Shakespeare in Wonderland – not Tehran

American scholar turns Orientalist and leaves his Iranian hosts startled.

Stephen Greenblatt [Getty]
Stephen Greenblatt [Getty]

What happens to an otherwise exquisite scholar with a stellar record of critical thinking when he is suddenly stricken with a rather late middle age crisis of wanderlust and turns into a belated Orientalist entirely, unbecomingly, oblivious to a vast body of scholarship before or after the signature text of his own towering literary colleague Edward Said? It is quite uncanny.

In April 2014 Stephen Greenblatt, John Cogan University Professor of the Humanities at Harvard University and one of most prominent literary scholars of our time, received an invitation from Tehran University to deliver a keynote at a Shakespeare conference. He accepted the invitation, attended the conference, delivered his keynote, did some additional sightseeing on the side, and retuned to Cambridge to publish a travelogue of this visit at the New York Review of Books about a year later in its April 2015 issue. 

Old rituals course through Iranian zurkhaneh

Before I had even seen or read this essay, but immediately after its publication, I began receiving heartbroken messages via email and Facebook by students in Tehran University who had attended Greenblatt’s lecture, wondering what I thought of his account.

Broke the salt shaker

“He ate our salt and broke the salt shaker,” one student wrote, referring to a Persian proverb marking the ingratitude of a guest who partakes freely in a people’s hospitality and then leaves to badmouth them. 

“It reads like a freaking 19th century picaresque,” another senior professor of English (though not from Tehran but from another major Iranian university) told me in Melbourne where she and I were attending a conference when Greenblatt’s piece hit the Internet.

I have encouraged these Iranian students and colleagues to write their own versions of the event and responses to that travelogue and publish them. I was not present at this or any other conference at Tehran University. I am a persona non grata in my own homeland, its institutions of higher learning now entirely under the militant ideological control of a clerical clique and their administrative apparatchiks.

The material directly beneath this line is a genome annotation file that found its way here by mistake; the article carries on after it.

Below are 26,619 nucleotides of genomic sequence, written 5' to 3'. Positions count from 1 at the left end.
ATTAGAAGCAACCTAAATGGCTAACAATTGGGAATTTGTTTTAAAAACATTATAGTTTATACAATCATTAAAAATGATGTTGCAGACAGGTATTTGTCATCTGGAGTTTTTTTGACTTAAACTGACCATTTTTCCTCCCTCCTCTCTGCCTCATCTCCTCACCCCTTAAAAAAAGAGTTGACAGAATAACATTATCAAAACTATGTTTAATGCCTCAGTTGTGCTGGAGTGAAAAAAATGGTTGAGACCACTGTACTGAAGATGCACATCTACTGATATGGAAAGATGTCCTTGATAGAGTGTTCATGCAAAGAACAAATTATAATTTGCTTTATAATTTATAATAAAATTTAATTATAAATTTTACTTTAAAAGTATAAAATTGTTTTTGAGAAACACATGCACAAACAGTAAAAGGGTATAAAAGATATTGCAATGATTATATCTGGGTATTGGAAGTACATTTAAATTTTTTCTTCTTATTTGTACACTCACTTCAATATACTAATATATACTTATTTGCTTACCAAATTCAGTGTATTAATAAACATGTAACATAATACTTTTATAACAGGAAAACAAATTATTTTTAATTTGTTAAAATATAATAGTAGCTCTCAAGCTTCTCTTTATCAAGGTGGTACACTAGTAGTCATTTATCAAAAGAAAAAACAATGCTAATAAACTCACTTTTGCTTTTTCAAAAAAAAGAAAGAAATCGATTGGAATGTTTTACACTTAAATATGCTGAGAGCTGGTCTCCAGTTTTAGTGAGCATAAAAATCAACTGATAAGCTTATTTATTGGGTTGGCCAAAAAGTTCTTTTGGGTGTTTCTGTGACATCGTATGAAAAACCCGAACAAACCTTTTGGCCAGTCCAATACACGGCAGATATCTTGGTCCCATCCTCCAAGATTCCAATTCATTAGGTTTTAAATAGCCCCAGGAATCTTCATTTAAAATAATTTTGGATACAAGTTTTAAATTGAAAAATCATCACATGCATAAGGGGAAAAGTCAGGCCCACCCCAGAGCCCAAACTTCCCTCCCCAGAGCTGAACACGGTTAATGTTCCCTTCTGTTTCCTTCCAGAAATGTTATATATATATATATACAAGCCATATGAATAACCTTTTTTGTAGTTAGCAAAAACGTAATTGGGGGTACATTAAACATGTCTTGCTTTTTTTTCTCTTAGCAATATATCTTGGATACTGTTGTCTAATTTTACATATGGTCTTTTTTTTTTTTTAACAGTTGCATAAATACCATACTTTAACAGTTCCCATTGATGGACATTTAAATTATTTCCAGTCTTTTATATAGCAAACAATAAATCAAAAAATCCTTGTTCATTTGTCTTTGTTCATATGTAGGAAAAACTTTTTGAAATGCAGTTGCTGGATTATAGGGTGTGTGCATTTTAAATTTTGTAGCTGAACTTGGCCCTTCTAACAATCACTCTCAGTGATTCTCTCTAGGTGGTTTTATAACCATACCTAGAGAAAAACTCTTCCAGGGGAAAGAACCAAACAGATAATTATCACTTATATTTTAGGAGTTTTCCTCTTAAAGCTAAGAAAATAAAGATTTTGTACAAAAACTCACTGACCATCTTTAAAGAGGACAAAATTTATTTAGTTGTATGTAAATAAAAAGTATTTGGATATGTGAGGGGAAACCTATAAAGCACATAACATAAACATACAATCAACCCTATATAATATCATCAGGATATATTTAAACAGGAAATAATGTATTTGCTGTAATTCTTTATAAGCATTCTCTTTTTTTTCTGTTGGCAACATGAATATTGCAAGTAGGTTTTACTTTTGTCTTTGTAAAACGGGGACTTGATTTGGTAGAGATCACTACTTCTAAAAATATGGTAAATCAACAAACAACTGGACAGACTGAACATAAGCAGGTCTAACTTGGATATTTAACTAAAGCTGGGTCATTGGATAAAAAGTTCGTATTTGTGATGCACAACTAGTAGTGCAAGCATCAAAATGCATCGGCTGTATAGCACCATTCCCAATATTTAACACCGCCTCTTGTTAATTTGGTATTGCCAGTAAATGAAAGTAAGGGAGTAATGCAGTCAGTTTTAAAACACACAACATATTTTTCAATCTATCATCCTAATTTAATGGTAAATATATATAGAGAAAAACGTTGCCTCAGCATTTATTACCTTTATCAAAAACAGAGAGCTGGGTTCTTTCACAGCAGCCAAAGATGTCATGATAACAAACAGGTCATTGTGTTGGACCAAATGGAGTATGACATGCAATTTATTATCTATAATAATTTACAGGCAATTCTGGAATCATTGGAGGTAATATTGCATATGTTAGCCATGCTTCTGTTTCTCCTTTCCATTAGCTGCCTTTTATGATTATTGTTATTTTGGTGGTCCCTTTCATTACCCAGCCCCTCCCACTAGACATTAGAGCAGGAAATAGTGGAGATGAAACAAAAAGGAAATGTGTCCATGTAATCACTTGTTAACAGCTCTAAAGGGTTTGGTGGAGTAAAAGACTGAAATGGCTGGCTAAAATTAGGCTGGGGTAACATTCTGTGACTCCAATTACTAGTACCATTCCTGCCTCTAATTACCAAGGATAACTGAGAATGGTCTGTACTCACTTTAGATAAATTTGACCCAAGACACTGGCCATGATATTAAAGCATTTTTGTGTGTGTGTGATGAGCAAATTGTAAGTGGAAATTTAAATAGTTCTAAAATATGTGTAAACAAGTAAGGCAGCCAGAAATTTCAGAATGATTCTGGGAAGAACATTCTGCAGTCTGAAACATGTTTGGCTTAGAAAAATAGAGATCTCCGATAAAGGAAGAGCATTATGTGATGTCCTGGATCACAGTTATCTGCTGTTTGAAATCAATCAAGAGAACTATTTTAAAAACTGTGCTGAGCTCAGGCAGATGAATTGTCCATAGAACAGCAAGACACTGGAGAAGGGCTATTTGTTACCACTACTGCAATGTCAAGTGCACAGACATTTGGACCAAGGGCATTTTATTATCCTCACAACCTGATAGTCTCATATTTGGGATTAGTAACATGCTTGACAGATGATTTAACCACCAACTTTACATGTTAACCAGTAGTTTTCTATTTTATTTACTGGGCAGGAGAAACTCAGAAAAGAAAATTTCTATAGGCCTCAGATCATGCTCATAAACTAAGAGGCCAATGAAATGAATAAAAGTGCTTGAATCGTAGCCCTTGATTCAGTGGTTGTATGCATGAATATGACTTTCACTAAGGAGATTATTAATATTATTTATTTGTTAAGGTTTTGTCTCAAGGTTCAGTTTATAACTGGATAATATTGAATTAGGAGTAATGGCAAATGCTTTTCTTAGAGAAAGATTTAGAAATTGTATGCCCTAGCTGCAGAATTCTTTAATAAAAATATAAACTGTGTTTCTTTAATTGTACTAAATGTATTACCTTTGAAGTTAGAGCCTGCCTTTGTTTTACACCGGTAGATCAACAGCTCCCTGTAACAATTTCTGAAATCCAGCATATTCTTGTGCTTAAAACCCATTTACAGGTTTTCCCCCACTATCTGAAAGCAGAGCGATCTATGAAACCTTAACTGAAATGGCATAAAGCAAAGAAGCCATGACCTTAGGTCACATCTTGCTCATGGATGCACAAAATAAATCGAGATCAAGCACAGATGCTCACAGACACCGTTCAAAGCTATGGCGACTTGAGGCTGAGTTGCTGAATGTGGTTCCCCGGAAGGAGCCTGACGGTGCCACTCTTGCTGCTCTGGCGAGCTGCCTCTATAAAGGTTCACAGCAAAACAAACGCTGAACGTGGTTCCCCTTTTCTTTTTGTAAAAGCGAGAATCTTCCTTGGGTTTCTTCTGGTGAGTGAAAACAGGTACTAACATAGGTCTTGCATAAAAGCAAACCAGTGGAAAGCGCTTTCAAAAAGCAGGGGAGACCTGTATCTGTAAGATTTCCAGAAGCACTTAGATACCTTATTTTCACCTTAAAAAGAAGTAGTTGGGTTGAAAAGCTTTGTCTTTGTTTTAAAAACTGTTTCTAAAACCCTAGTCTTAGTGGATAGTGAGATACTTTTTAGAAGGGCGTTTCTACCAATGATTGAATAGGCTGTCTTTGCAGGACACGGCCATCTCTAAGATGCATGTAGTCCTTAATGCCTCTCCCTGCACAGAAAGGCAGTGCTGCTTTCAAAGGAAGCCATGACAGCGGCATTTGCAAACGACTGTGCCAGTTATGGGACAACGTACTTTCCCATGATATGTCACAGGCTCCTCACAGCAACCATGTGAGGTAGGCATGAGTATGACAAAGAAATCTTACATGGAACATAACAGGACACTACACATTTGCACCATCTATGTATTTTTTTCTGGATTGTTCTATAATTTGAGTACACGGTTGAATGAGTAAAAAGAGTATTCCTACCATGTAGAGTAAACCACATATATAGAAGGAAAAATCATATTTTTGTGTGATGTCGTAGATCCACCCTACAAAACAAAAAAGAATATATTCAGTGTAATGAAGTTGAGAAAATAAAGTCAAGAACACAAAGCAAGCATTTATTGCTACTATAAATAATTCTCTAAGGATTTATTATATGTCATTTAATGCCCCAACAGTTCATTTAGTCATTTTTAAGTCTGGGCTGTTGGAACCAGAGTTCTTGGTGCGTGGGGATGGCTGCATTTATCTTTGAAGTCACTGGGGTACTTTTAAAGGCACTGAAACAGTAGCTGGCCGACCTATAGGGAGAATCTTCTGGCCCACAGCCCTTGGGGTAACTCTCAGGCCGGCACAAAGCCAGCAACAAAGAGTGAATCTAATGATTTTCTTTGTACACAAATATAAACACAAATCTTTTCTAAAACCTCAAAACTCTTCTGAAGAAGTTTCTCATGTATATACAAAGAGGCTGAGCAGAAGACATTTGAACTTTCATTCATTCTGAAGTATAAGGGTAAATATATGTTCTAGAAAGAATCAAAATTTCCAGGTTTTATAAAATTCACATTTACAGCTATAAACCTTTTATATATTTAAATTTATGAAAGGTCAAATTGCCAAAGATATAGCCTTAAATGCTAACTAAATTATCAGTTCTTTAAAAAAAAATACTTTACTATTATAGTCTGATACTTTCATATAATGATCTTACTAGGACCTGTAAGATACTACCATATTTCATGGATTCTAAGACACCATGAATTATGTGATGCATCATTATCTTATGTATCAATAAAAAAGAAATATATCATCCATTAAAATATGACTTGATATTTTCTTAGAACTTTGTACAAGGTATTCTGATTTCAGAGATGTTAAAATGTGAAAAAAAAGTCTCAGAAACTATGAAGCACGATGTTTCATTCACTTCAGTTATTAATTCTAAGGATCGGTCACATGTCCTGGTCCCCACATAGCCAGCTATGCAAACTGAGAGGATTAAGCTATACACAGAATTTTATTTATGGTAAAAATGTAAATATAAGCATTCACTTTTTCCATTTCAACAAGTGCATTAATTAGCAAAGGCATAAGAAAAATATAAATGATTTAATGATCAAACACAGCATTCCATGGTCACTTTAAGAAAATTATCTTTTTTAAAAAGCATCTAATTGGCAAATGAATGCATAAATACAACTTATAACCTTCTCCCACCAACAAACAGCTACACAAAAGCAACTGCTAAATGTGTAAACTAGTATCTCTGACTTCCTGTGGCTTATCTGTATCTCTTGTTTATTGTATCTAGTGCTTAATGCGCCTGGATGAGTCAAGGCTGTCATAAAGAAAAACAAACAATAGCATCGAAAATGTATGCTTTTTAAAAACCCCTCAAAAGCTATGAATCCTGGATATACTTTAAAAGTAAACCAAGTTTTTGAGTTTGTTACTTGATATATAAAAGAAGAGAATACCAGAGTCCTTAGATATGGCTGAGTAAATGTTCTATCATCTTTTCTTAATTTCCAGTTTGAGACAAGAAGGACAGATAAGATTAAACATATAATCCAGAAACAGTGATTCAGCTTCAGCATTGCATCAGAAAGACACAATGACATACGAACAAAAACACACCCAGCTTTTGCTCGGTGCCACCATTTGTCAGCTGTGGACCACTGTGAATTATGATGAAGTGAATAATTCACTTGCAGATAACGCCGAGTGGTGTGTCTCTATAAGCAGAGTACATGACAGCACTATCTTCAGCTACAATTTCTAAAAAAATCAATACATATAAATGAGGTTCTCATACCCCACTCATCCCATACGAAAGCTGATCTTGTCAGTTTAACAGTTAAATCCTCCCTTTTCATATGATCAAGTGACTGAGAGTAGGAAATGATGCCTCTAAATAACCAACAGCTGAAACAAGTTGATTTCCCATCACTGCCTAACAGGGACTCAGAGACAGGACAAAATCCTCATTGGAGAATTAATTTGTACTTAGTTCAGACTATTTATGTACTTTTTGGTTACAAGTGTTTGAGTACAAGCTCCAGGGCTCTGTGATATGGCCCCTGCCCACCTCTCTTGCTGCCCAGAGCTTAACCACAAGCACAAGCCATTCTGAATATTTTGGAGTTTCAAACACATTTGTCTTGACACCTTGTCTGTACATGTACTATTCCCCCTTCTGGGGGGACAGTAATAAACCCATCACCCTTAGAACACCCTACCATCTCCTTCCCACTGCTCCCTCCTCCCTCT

I soon read Greenblatt’s account and was more than anything else deeply saddened, disappointed, embarrassed even that a leading American literary scholar could sign his name to that unfortunate prose. It is, alas, James Morier’s “Adventures of Hajji Baba of Ispahan” (1824) redux. 

As a literary scholar I continue to hold Greenblatt in highest regards and regret to see his good name affiliated with a deeply flawed and distorted vision of something that could have awakened him to a far clearer and more ennobling reading of my homeland, its dearest virtues and its nastiest vices.

James Morier, British diplomat and author (1780-1849) [Getty]
James Morier, British diplomat and author (1780-1849) [Getty]


The essay begins with an aging man’s adolescent reminiscences about his fascination with things “Persian” – and thereafter it is bejeweled with Oriental fantasies from “Cyrus and Darius and Xerxes” to Robert Byron’s (oh God Almighty where is my pillow) “The Road to Oxiana”.

The infantile Oriental fantasies eventually yield to sophomoric snapshots of the counterculture of the 1960s when our distinguished colleague entertained the idea of “pooling funds to buy a used VW bus and driving across Persia and Afghanistan and then, skirting the tribal territories, descending through the Khyber Pass into Pakistan and on to India”.

I so wish he had done so and gotten the bug out of his system there and then. 

Social condition in Iran

Greenblatt accepts the invitation to go while fully cognisant of the official abuse of Iranian citizens, the absence of liberty, and the prevalence of censorship. From these critical assessments of the social condition in Iran he moves to the anti-Zionist statements of his own immediate host, which he reads as anti-Semitic and as “reminiscent of ‘The Protocols of the Elders of Zion'”.